In the present case, Plaintiffs are asking the Court to make similar determinations regarding carbon dioxide emissions. First, in order to find that there is a violation of the public trust-at least as the Plaintiffs have pled it-the Court must make an initial determination that current levels of carbon dioxide are too high and, therefore, the federal defendants have violated their fiduciary duties under the public trust. Then, the Court must make specific determinations as to the appropriate level of atmospheric carbon dioxide, as determine whether the climate recovery plan sought as relief will effectively attain that goal. Finally, the Court must not only retain jurisdiction of the matter, but also review and approve the Defendants' proposals for reducing greenhouse gas emissions. Ultimately, Plaintiffs are effectively seeking to have the Court mandate that federal agencies undertake specific regulatory activity, even if such regulatory activity is not required by any statute enacted by Congress.

These are determinations that are best left to the federal agencies that are better equipped, and that have a Congressional mandate, to serve as the "primary regulator of greenhouse gas emissions." Id. at 2539. The emissions of greenhouse gases, and specifically carbon dioxide, are subject to regulation under the Clean Air Act. Massachusetts v. E.P.A., 549 U.S. 497, 528-29 (2007). Thus, a federal common law claim directed to the reduction or regulation of carbon dioxide emissions is displaced by the Act. Id. at 2537 (noting that the test for legislative displacement is whether the statute "speaks directly to the question at issue"). Therefore, even if Plaintiffs allege a public trust claim that could be construed as sounding in federal common law, the Court finds that that cause of action is displaced by the Clean Air Act.


Ultimately, this case is about the fundamental nature of our government and our constitutional system, just as much -- if not more so -- than it is about emissions, the atmosphere or the climate. Throughout history, the federal courts have served a role both essential and consequential in our form of government by resolving disputes that individual citizens and their elected representatives could not resolve without intervention. And in doing so, federal courts have occasionally been called upon to craft remedies that were seen by some as drastic to redress those seemingly insoluble disputes. But that reality does not mean that every dispute is one for the federal courts to resolve, nor does it mean that a sweeping court-imposed remedy is the appropriate medicine for every intractable problem. While the issues presented in this case are not ones that this Court can resolve by way of this lawsuit, that circumstance does not mean that the parties involved in this litigation -- the plaintiffs, the Defendant federal agencies and the Defendant-Intervenors -- have to stop talking to each other once this Order hits the docket. All of the parties seem to agree that protecting and preserving the environment is a more than laudable goal, and the Court urges everyone involved to seek (and perhaps even seize) as much common ground as courage, goodwill and wisdom might allow to be discovered.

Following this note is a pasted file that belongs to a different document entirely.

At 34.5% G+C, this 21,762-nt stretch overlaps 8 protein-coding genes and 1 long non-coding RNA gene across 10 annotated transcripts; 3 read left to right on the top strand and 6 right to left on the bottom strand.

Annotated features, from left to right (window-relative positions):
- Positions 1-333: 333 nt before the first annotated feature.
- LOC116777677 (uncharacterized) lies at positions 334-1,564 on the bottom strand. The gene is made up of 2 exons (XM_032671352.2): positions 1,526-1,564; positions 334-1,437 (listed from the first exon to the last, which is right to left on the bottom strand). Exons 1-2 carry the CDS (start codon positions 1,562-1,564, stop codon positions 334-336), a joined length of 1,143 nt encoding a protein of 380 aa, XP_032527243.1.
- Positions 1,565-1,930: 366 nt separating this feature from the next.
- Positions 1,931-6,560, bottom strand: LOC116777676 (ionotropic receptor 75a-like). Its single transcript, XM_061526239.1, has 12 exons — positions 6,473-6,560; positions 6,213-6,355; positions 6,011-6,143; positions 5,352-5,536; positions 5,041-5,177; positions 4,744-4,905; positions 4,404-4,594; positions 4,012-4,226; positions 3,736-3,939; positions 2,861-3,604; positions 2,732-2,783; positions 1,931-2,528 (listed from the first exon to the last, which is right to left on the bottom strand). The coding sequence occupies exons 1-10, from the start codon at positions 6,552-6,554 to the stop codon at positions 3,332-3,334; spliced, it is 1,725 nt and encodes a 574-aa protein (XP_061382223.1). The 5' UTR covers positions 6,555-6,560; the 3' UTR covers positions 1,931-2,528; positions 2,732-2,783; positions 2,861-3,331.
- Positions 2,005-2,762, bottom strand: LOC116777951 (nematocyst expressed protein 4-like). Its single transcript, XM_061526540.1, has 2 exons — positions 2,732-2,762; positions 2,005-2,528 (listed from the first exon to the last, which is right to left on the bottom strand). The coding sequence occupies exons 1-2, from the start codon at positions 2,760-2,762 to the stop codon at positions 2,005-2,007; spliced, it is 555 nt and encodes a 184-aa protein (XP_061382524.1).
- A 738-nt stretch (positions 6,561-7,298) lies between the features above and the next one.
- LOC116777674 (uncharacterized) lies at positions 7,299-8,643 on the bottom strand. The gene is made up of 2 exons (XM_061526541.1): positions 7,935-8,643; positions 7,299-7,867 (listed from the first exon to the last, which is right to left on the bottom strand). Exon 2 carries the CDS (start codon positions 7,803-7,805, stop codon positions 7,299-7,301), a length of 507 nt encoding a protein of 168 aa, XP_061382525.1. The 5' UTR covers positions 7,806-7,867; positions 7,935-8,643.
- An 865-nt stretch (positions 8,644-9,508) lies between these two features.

For the foregoing reasons, the Defendants' and Defendant-Intervenors' motions to dismiss are granted. The Plaintiffs' First Amended Complaint is hereby dismissed.